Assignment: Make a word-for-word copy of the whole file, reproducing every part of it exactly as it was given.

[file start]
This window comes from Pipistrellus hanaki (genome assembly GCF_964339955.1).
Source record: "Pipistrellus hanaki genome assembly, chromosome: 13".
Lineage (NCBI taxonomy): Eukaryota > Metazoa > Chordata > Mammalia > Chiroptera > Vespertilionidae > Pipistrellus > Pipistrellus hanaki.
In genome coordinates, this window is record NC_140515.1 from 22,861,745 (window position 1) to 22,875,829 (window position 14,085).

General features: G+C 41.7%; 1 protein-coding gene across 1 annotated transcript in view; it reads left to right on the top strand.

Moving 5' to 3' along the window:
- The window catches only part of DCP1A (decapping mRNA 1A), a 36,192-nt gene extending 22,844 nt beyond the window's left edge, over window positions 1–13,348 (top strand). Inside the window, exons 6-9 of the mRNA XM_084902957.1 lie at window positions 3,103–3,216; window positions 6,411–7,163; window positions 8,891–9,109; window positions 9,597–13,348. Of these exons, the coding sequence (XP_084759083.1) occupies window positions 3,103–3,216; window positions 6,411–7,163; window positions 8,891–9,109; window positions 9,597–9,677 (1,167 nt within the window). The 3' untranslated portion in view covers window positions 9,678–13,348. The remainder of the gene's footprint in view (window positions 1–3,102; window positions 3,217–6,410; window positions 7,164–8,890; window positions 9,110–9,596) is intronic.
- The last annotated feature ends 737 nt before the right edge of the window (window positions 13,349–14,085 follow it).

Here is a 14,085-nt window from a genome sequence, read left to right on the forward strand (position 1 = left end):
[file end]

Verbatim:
This window comes from Pipistrellus hanaki (genome assembly GCF_964339955.1).
Source record: "Pipistrellus hanaki genome assembly, chromosome: 13".
Lineage (NCBI taxonomy): Eukaryota > Metazoa > Chordata > Mammalia > Chiroptera > Vespertilionidae > Pipistrellus > Pipistrellus hanaki.
In genome coordinates, this window is record NC_140515.1 from 22,861,745 (window position 1) to 22,875,829 (window position 14,085).

General features: G+C 41.7%; 1 protein-coding gene across 1 annotated transcript in view; it reads left to right on the top strand.

Moving 5' to 3' along the window:
- The window catches only part of DCP1A (decapping mRNA 1A), a 36,192-nt gene extending 22,844 nt beyond the window's left edge, over window positions 1–13,348 (top strand). Inside the window, exons 6-9 of the mRNA XM_084902957.1 lie at window positions 3,103–3,216; window positions 6,411–7,163; window positions 8,891–9,109; window positions 9,597–13,348. Of these exons, the coding sequence (XP_084759083.1) occupies window positions 3,103–3,216; window positions 6,411–7,163; window positions 8,891–9,109; window positions 9,597–9,677 (1,167 nt within the window). The 3' untranslated portion in view covers window positions 9,678–13,348. The remainder of the gene's footprint in view (window positions 1–3,102; window positions 3,217–6,410; window positions 7,164–8,890; window positions 9,110–9,596) is intronic.
- The last annotated feature ends 737 nt before the right edge of the window (window positions 13,349–14,085 follow it).

Here is a 14,085-nt window from a genome sequence, read left to right on the forward strand (position 1 = left end):